Clarence Thomas and the price of feigned originalism

Gaps in ethics on the High Court lead to extreme rulings. No justice is more tainted than Clarence Thomas

By Sabrina Haake

Contributing Writer

Published July 15, 2023 6:00AM (EDT)

Supreme Court Associate Justice Clarence Thomas attends the ceremonial swearing-in ceremony for Amy Coney Barrett to be the U.S. Supreme Court Associate Justice on October 26, 2020 in Washington, DC. (Tasos Katopodis/Getty Images)
Supreme Court Associate Justice Clarence Thomas attends the ceremonial swearing-in ceremony for Amy Coney Barrett to be the U.S. Supreme Court Associate Justice on October 26, 2020 in Washington, DC. (Tasos Katopodis/Getty Images)

The Associated Press just released an in-depth study on how access to the Supreme Court has been bought over the years. On one end, deep-pocket donors are invited to public speaking engagements with ideologically aligned justices, but the collection plate is tastefully hidden until after the fact. On the other end, public events morph into exclusive junkets with prolonged, personal access extended over days. No justice has benefitted from the symbiosis — or the luxury — more than Clarence Thomas.

Gifts lavished on Thomas and his crusading wife Ginni taste, feel, and smell uber lux: island hopping on staffed superyachts; pampered vacations worth millions over two decades; bougie boarding school tuition; a free refurbished home for mom; disguised provocateur 'fees' for Ginni; and exclusive travel on private aircraft meant for heads of state.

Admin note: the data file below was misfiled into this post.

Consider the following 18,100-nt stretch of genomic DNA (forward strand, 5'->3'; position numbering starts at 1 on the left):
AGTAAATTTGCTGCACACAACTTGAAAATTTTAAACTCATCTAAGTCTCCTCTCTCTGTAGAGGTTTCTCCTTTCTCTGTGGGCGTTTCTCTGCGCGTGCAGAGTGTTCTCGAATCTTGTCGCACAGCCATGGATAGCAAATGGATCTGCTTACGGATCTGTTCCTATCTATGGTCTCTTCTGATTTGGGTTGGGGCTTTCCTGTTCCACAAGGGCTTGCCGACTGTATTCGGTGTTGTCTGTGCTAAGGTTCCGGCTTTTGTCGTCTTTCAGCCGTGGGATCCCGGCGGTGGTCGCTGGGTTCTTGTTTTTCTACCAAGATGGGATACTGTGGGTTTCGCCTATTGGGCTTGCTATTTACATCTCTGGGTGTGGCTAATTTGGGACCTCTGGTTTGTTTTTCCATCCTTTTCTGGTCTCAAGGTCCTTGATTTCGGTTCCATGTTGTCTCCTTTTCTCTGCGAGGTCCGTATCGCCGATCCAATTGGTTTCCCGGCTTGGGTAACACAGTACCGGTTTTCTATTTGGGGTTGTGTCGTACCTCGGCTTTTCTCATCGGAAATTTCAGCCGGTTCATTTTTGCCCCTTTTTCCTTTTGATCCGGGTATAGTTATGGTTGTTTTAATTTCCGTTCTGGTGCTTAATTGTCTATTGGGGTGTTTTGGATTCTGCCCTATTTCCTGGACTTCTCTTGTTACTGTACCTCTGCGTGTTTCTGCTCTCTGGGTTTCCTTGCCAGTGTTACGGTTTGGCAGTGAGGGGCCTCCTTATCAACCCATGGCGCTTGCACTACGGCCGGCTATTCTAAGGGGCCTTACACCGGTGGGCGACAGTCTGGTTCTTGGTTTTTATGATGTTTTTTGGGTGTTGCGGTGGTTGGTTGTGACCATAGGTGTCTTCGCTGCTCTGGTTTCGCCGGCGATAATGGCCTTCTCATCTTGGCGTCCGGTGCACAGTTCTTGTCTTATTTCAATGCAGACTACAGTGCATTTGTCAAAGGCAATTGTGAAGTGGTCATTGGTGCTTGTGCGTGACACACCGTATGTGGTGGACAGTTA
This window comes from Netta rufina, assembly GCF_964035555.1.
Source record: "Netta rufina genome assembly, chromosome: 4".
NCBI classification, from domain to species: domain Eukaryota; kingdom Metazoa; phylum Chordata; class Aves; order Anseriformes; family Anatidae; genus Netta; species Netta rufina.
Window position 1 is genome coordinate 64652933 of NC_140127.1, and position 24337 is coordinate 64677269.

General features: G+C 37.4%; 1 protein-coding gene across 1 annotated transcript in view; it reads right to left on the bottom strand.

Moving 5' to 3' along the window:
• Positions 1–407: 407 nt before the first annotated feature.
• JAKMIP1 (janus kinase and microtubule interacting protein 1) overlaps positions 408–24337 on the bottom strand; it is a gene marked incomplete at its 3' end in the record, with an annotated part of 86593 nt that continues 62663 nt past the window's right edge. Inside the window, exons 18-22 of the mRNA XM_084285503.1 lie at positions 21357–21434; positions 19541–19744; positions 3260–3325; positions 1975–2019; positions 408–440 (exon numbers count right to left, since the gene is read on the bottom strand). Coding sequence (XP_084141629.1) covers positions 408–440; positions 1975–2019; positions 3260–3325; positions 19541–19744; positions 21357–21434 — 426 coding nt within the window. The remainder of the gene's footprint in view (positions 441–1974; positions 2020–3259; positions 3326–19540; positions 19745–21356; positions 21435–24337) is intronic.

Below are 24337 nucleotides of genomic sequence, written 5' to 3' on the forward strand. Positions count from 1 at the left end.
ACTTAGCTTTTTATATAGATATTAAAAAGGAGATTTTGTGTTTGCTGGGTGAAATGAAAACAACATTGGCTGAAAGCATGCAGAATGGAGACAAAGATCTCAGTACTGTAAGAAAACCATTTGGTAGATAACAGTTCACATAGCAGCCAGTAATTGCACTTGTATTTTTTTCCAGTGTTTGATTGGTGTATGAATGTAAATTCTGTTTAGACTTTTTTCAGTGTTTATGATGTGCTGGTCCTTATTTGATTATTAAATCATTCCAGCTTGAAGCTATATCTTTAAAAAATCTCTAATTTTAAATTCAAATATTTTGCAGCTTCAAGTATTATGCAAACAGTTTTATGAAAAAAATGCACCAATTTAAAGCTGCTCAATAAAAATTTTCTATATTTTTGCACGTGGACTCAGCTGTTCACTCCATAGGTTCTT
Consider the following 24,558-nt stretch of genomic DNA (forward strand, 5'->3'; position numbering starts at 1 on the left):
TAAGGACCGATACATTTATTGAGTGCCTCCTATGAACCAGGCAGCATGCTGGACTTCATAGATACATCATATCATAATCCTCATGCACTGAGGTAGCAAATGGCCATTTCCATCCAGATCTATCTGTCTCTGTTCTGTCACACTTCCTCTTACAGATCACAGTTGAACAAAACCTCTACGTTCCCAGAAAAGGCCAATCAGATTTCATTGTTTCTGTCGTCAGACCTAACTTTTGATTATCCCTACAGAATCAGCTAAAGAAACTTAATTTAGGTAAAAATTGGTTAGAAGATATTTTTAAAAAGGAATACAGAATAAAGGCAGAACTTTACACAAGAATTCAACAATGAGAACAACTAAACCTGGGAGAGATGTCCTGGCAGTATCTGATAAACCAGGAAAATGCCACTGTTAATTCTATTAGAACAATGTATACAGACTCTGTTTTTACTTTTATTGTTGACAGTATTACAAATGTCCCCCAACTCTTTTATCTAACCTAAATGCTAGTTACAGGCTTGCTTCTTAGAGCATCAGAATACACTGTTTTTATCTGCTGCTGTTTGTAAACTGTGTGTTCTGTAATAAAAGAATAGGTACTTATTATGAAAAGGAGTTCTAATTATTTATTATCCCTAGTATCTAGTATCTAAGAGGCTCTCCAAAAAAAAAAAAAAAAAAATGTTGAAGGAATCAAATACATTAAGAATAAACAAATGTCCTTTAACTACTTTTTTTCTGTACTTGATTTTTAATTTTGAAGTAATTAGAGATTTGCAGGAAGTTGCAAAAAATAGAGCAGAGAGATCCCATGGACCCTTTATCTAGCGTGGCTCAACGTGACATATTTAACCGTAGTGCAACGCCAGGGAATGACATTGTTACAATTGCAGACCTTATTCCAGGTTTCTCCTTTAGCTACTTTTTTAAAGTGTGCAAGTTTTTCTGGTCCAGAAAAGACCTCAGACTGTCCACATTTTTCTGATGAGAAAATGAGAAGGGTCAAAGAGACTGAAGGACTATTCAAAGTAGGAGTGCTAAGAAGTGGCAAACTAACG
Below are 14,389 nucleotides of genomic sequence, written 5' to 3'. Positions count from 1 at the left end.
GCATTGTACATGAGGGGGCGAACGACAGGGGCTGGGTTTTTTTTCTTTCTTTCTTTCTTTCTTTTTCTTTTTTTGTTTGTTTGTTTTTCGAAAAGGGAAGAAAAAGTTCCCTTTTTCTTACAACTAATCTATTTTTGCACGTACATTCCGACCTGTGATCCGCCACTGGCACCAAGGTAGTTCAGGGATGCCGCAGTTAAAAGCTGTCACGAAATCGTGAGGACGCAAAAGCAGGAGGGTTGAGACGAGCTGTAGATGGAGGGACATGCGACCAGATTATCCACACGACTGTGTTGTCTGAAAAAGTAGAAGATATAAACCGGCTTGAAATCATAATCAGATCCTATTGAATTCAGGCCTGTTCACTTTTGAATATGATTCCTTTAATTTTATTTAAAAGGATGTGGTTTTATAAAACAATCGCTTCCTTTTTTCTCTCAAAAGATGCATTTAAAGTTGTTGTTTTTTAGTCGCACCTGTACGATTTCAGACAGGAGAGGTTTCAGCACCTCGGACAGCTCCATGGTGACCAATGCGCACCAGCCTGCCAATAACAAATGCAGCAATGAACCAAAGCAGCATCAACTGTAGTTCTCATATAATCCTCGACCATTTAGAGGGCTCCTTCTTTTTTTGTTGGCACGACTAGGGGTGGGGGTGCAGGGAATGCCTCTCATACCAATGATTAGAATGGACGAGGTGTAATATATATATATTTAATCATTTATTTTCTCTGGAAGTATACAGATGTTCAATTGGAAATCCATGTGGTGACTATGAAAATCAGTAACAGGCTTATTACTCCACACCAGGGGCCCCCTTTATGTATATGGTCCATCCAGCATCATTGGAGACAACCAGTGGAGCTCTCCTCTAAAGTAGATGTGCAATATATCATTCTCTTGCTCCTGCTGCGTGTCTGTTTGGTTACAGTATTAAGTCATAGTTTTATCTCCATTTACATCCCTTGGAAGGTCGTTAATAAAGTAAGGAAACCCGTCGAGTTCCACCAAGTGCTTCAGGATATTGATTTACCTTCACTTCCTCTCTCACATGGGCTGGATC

The Thomases have luxuriated in conservative donor Harlan Crow's extreme wealth for decades, while most federal judges won't even accept a free lunch. Clarence and Ginni show us how it's done: not just the lunch, but also the chef, the estate he toils in, and a private jet and yacht to get to the secluded island it sits on.  

Bringing the past to life

These modern-day ermine furs have been bestowed on a Supreme Court justice who, in return, grafts unyielding conservatism onto a 230-year-old founding text that was never meant to be static.  

From his perch on the High Court, Thomas has advanced putative 'originalist' 1791 values — as he sees them — from an era when women had no vote or voice and humans were legal chattel. 

According to Thomas and his federalist friends, the meaning of the U.S. Constitution must be fixed according to the understandings of those who ratified it. Where advancements in science or technology over 200 years interject pesky ambiguity — as they will — Thomas meets the moment by spinning history, pronouncing his own views as 'original' to the founders.

Cherry-picking history to put a gun in every hand

Thomas' selective historical spin is on acute display in the 2021 Bruen decision, which struck down New York's limit on concealed handguns. Thomas instructed that the only periods of legal relevance were 1791 and 1868, when the 2nd and 14th Amendments, respectively, were ratified.  

Working within Thomas' restriction, New York presented historical evidence that weapons were, in fact, legally regulated during colonial times. New York presented the Court with three distinct types of weapon carry restrictions adopted after the 2nd Amendment was ratified in 1791, but Thomas deemed three colonial-era weapons regulations insufficient to show a supporting "pattern."